Ingrown Nail – Onychoplasty

Onychoplasty. Ingrown nail is a pathological condition in which the lateral margin of the nail plate grows to the adjacent skin of the finger.

The condition may be unilateral or bilateral. It often occurs to athletes. The big toe of the foot is most commonly afflicted. It can also be found in other fingers of the lower limb or more rarely of the upper limb.

The ingrown nail is due to a congenital anatomical disorder in the finger germinal matrix. This is the area, in the base of the nail under the skin, where the nail plate is regenerated. It seems that the condition is caused to these individuals when certain predisposing factors act, such as:

  • deep nail cutting
  • tight shoes and tight socks
  • constant humidity presence in the area
  • recurrent minor injuries
  • nail plate thickening after local fungal infections
  • curved nail plate

The course of the disease has two stages: the initial stage of inflammation and the second stage of proliferation.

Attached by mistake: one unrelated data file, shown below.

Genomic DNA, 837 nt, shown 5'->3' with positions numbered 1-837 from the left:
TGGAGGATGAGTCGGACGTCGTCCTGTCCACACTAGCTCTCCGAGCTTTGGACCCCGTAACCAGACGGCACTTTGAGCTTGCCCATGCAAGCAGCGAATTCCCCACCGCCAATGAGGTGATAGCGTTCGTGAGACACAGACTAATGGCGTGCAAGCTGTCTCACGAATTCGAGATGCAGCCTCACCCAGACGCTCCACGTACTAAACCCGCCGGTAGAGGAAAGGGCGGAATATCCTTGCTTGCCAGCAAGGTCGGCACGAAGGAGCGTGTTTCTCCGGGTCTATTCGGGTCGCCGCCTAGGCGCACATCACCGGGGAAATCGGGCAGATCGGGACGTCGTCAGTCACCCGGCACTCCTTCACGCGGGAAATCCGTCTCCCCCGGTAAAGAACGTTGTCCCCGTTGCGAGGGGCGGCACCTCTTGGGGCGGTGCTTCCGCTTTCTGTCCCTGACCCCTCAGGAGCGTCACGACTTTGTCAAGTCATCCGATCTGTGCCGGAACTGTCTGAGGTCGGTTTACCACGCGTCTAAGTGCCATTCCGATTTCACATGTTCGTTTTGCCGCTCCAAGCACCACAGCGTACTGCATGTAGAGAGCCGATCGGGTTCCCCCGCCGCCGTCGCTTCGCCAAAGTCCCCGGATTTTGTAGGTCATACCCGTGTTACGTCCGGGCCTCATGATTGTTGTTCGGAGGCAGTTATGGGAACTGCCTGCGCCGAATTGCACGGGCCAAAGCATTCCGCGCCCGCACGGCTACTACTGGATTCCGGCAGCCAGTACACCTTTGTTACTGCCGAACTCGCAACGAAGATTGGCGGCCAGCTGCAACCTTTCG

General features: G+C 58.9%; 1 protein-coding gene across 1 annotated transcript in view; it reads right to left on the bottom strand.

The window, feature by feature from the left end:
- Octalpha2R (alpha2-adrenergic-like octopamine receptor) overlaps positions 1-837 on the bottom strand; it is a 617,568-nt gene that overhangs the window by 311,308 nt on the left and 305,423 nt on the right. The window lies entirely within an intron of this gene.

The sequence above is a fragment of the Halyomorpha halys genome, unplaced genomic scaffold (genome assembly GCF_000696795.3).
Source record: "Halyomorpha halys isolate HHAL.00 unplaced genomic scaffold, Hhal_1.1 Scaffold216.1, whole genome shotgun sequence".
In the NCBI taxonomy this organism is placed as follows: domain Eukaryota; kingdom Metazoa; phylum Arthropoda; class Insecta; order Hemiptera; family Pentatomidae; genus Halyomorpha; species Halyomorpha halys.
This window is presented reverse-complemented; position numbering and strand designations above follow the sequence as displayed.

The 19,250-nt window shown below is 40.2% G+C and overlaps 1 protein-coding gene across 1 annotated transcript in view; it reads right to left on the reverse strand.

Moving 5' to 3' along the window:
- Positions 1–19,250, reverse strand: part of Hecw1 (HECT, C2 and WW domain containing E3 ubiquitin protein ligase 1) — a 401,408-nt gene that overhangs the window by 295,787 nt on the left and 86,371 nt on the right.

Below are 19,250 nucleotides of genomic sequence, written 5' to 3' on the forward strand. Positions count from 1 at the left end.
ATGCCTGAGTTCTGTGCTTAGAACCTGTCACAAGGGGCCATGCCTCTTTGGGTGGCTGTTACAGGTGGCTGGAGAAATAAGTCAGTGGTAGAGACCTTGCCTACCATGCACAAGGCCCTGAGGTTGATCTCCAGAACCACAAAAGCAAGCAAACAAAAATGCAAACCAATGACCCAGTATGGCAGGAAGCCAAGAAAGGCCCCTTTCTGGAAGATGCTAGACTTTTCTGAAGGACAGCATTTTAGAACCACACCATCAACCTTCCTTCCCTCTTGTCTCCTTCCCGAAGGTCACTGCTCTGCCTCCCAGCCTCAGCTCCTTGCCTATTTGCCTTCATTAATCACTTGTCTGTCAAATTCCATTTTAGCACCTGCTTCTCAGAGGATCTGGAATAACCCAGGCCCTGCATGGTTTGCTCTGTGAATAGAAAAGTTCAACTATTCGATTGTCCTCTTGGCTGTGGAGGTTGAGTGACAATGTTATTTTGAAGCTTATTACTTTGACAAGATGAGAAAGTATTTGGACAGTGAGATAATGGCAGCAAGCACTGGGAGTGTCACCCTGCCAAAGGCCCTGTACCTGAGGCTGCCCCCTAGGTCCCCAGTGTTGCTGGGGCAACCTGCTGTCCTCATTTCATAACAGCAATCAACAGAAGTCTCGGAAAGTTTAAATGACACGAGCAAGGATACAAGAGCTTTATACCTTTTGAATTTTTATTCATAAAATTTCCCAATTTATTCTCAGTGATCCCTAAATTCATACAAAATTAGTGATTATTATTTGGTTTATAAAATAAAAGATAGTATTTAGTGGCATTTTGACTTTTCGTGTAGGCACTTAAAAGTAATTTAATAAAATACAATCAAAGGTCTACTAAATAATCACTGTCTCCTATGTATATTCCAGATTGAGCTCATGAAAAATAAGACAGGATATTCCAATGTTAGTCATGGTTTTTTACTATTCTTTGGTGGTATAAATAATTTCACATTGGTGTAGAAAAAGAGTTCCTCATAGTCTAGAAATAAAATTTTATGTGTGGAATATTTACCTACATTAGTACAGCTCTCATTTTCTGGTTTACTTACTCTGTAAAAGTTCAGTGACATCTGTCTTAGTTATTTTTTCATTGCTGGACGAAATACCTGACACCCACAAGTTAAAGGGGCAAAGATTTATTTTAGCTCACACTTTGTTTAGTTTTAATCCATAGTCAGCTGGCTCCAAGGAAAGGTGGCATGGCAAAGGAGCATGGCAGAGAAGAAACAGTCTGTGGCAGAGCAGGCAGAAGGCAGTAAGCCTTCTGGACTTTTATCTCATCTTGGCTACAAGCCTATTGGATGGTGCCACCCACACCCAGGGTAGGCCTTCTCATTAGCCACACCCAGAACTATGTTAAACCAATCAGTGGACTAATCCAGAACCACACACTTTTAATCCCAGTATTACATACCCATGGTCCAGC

During the first stage of inflammation, as the nail grows pathologically, the skin is injured. The finger becomes edematous, red and sore.

If not resolved, the condition develops in the second stage of proliferation. In that stage there is an outflow of yellowish, smelly, seropurulent fluid. Furthermore, hypertrophic skin lesions occur and granulomatous tissue that bleeds easily.

Treating, at the initial stage of inflammation, is conservative, including good care by aesthetic-podiatrist and improvement of local conditions. This treatment does not address the anatomical problem and recurrences may be common.

When the disease progresses or when it recurs frequently, surgical treatment with histological examination is considered as a treatment of choice. Onychoplasty is performed, during which the abnormal part of the nail matrix is removed. The aesthetic result is excellent.